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Center for aviation envisioned for race track property
January 5, 2011
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  • By Claire Lowe

    December 29,2010

    HAMILTON TOWNSHIP – Township Committee was thrilled to receive news last week on the possible redevelopment of the 255-acre Atlantic City Race Course property into the International Center for Aviation Excellence, a project intended to enhance the county’s emerging aviation technology industry.

    Attorney Stephen Nehmad of Nehmad, Perillo and Davis, representing the Atlantic City Race Course, introduced the idea to Township Committee at its Dec. 20 meeting.

    “We have come up with some very, very exciting plans which we believe represent perhaps the most progressive and exciting redevelopment proposal that we have seen in this township in well over a generation,” Nehmad said.

    The race track property, at the request of its owners, was designated as a redevelopment area in 2009.

    South Jersey Economic Development District, which has been one of the lead agencies involved in the development of the 58-acre Next Generation Aviation Research and Technology Park at the William J. Hughes Technical Center in Egg Harbor Township, began developing a plan for the race track six months ago, Executive Director Gordon Dahl said.

    SJEDD is proposing an aviation business park featuring a grand entrance into “town center” of office buildings, a hotel and a focus on maintaining the historical integrity of the race track and accompanying building, Dahl said. The actual buildings will be “green,” up to at least LEED Silver standards, he said. It draws momentum from the NextGen Aviation Research Park project, the proximity of the FAA Technical Center and Atlantic City International Airport, and the need for redevelopment at the race track site.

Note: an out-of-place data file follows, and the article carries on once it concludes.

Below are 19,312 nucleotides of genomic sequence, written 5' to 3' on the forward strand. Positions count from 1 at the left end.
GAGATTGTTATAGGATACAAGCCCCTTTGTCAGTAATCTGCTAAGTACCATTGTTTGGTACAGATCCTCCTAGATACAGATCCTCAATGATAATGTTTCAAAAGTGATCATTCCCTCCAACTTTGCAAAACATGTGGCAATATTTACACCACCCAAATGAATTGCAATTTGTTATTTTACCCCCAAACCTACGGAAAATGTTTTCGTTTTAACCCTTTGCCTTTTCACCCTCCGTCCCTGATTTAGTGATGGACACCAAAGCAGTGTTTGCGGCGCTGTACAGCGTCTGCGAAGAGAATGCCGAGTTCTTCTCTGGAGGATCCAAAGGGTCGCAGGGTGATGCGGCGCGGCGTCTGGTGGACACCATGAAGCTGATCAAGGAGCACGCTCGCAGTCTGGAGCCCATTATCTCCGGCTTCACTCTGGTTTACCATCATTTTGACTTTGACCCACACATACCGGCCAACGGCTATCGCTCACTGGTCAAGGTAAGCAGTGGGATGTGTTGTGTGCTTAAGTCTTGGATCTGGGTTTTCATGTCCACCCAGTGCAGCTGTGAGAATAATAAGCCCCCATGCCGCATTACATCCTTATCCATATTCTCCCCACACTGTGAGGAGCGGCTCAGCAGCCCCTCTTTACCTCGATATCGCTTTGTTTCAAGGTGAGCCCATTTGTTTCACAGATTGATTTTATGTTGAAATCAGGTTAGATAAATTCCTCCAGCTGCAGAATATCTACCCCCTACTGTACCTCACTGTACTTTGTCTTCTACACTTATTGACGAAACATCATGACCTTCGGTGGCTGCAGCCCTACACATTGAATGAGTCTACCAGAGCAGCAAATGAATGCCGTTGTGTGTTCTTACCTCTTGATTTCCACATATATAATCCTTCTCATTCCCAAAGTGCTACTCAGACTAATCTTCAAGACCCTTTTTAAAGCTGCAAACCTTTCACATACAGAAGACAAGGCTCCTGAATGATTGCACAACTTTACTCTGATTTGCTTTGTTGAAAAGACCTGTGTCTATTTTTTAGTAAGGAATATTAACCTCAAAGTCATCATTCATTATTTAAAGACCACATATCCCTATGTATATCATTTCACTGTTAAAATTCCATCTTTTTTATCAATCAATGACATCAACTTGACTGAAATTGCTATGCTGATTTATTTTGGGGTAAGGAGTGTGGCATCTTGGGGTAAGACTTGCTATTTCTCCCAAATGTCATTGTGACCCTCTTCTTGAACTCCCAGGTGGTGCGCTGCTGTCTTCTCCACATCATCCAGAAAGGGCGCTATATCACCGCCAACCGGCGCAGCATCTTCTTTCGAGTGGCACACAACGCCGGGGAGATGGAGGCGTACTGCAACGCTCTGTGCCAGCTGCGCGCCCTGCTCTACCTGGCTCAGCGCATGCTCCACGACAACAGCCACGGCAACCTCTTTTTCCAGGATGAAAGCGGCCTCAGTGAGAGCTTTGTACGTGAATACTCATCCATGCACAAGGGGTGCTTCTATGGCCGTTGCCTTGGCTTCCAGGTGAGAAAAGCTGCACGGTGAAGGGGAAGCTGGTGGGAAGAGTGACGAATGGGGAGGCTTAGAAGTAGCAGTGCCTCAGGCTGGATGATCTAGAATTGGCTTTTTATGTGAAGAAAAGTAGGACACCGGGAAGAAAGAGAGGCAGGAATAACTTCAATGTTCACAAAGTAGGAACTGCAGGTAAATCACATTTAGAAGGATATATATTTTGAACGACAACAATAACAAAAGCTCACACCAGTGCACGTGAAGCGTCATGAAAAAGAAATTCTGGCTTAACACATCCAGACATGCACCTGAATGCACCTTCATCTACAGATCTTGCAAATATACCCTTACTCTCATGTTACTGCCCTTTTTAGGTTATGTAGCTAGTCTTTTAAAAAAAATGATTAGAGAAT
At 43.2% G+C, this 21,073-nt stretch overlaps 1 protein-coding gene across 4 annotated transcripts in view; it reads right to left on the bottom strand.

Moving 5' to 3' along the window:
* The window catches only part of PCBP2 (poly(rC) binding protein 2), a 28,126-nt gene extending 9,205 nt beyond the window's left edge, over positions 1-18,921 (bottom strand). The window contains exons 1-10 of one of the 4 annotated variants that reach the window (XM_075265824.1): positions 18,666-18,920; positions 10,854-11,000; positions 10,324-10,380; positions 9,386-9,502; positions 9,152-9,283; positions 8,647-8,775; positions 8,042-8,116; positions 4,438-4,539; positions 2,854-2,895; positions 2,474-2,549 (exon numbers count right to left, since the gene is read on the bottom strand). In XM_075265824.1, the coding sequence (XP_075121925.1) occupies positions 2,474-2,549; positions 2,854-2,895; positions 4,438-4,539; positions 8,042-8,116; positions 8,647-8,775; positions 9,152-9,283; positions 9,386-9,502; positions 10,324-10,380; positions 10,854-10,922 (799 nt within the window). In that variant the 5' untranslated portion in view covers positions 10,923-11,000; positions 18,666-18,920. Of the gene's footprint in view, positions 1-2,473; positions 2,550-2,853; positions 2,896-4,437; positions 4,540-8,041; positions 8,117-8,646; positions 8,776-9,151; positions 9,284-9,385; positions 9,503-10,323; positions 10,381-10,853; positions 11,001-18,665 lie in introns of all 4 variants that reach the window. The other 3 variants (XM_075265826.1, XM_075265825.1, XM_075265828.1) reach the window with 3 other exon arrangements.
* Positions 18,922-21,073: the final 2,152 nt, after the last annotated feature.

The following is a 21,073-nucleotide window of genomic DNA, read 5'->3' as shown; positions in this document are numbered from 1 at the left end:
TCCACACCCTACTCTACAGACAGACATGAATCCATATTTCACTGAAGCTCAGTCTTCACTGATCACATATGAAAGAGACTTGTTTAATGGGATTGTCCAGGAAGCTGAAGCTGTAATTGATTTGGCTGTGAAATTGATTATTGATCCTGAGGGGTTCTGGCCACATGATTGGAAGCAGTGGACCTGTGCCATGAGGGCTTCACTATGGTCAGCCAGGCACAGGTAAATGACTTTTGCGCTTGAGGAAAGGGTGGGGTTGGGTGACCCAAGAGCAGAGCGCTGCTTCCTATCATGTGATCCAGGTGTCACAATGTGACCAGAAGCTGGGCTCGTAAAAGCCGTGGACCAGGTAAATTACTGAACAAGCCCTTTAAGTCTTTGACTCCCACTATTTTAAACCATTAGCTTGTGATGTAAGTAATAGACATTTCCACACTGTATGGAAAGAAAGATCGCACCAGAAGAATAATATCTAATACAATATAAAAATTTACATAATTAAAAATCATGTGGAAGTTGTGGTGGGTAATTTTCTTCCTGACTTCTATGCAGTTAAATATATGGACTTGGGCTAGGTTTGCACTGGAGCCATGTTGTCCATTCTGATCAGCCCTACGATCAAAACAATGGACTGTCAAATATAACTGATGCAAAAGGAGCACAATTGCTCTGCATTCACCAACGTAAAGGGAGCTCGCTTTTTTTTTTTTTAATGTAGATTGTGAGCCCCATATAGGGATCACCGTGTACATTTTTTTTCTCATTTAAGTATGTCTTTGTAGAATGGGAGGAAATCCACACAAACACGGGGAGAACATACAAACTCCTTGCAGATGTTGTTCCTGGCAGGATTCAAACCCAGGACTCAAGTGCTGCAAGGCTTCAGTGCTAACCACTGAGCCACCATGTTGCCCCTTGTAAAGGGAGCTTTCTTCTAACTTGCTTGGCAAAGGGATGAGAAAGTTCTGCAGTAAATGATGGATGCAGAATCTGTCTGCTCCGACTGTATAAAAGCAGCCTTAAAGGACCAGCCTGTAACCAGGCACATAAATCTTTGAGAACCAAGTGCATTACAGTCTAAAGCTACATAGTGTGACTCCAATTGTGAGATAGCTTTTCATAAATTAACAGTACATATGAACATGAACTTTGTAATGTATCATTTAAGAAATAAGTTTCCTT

While the new facility would focus on next generation technology, which presents many export opportunities worldwide, Dahl said the new center would start from where the NextGen Research Park leaves off – unmanned aircraft.

    Dahl said the SJEDD engaged an expert in unmanned aviation and did some in-house research into new global opportunities in aviation.

    “What we believe is NextGen is not the sole technology that aviation has to offer,” he said, noting that the U.S. government buys $4 billion in unmanned aircraft every year.

    “We looked at studies that were commissioned by other agencies and what we saw was that there’s purposes outside the military for unmanned aircraft,” he said. “That purpose will generate a lot of economic opportunity.”

    Dahl said allowing unmanned aircraft into the civil airspace will create some 23,000 jobs across the nation in the next 10 to 12 years.